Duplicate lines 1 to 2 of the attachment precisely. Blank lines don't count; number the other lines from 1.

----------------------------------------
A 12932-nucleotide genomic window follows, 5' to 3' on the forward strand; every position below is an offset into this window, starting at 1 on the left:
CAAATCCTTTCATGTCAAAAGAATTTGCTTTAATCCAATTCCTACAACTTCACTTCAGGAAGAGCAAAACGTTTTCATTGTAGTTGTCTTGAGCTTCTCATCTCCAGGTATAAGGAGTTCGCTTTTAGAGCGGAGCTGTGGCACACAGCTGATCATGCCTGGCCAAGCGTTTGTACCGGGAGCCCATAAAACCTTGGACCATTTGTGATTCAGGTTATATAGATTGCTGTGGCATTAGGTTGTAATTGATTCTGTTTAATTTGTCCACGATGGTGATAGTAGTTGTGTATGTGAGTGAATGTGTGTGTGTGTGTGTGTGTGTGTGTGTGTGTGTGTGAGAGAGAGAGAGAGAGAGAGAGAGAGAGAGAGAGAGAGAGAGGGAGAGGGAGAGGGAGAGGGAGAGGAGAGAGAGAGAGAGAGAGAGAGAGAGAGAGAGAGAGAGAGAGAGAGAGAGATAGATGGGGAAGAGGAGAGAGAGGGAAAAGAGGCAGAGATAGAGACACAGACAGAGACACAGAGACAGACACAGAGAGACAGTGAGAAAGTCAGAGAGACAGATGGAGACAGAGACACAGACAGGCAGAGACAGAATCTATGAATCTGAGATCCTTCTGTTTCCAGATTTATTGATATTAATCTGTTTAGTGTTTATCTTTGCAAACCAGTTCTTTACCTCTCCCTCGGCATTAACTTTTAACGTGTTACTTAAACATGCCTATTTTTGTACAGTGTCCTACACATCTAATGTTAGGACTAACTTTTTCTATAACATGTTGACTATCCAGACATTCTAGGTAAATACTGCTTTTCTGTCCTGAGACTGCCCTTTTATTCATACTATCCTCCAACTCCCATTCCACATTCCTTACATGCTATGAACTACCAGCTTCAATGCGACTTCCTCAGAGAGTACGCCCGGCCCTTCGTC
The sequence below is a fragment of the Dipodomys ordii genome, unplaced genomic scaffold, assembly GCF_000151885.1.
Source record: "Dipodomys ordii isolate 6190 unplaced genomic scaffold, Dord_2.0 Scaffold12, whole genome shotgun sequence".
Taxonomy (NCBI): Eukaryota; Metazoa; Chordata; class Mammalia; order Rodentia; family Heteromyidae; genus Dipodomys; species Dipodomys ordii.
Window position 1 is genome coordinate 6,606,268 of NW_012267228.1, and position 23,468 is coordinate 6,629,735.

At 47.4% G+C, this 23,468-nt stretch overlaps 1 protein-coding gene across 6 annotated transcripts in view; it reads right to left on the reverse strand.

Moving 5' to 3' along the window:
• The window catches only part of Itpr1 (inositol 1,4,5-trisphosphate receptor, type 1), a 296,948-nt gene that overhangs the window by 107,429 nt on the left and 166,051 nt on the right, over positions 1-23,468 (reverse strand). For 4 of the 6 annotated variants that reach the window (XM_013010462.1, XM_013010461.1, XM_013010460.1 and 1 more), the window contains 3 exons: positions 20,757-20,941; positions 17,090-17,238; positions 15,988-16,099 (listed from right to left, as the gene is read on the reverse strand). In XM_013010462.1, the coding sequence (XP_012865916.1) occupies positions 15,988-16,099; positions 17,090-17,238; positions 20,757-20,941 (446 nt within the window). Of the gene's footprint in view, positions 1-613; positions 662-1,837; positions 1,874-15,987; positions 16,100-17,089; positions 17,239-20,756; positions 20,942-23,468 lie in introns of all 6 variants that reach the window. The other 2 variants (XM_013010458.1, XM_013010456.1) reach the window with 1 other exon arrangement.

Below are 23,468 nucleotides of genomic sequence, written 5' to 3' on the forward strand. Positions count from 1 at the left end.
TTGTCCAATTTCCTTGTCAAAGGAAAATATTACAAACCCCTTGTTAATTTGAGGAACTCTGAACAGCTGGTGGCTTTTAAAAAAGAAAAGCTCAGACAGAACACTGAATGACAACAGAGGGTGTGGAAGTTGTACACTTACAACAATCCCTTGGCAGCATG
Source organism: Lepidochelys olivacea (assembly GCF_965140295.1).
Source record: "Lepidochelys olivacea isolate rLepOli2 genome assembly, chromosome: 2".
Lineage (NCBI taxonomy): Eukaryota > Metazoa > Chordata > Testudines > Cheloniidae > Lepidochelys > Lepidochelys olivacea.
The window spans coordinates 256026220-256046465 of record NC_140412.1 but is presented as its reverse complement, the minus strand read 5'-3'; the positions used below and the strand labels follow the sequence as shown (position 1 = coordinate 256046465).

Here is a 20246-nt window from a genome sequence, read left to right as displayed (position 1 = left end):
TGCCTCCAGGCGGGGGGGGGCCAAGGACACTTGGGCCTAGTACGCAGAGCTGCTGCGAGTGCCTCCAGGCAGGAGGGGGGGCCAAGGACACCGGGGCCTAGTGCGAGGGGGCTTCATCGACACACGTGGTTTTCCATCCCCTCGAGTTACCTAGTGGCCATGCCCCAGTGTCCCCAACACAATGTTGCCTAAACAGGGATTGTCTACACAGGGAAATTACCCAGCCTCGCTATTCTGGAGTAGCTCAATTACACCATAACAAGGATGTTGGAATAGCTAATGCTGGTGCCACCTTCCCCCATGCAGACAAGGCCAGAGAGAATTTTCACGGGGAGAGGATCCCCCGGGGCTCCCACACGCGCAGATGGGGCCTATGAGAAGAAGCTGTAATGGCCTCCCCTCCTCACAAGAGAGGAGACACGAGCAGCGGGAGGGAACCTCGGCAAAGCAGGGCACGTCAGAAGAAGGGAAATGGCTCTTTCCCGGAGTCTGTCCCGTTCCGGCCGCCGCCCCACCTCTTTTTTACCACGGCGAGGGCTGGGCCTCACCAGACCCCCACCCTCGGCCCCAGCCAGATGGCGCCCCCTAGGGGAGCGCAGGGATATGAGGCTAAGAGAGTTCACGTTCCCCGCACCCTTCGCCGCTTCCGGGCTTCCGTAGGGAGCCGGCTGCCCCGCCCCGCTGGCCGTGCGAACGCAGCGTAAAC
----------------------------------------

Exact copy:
A 12932-nucleotide genomic window follows, 5' to 3' on the forward strand; every position below is an offset into this window, starting at 1 on the left:
CAAATCCTTTCATGTCAAAAGAATTTGCTTTAATCCAATTCCTACAACTTCACTTCAGGAAGAGCAAAACGTTTTCATTGTAGTTGTCTTGAGCTTCTCATCTCCAGGTATAAGGAGTTCGCTTTTAGAGCGGAGCTGTGGCACACAGCTGATCATGCCTGGCCAAGCGTTTGTACCGGGAGCCCATAAAACCTTGGACCATTTGTGATTCAGGTTATATAGATTGCTGTGGCATTAGGTTGTAATTGATTCTGTTTAATTTGTCCACGATGGTGATAGTAGTTGTGTATGTGAGTGAATGTGTGTGTGTGTGTGTGTGTGTGTGTGTGTGTGTGTGAGAGAGAGAGAGAGAGAGAGAGAGAGAGAGAGAGAGAGAGAGGGAGAGGGAGAGGGAGAGGGAGAGGAGAGAGAGAGAGAGAGAGAGAGAGAGAGAGAGAGAGAGAGAGAGAGAGAGATAGATGGGGAAGAGGAGAGAGAGGGAAAAGAGGCAGAGATAGAGACACAGACAGAGACACAGAGACAGACACAGAGAGACAGTGAGAAAGTCAGAGAGACAGATGGAGACAGAGACACAGACAGGCAGAGACAGAATCTATGAATCTGAGATCCTTCTGTTTCCAGATTTATTGATATTAATCTGTTTAGTGTTTATCTTTGCAAACCAGTTCTTTACCTCTCCCTCGGCATTAACTTTTAACGTGTTACTTAAACATGCCTATTTTTGTACAGTGTCCTACACATCTAATGTTAGGACTAACTTTTTCTATAACATGTTGACTATCCAGACATTCTAGGTAAATACTGCTTTTCTGTCCTGAGACTGCCCTTTTATTCATACTATCCTCCAACTCCCATTCCACATTCCTTACATGCTATGAACTACCAGCTTCAATGCGACTTCCTCAGAGAGTACGCCCGGCCCTTCGTC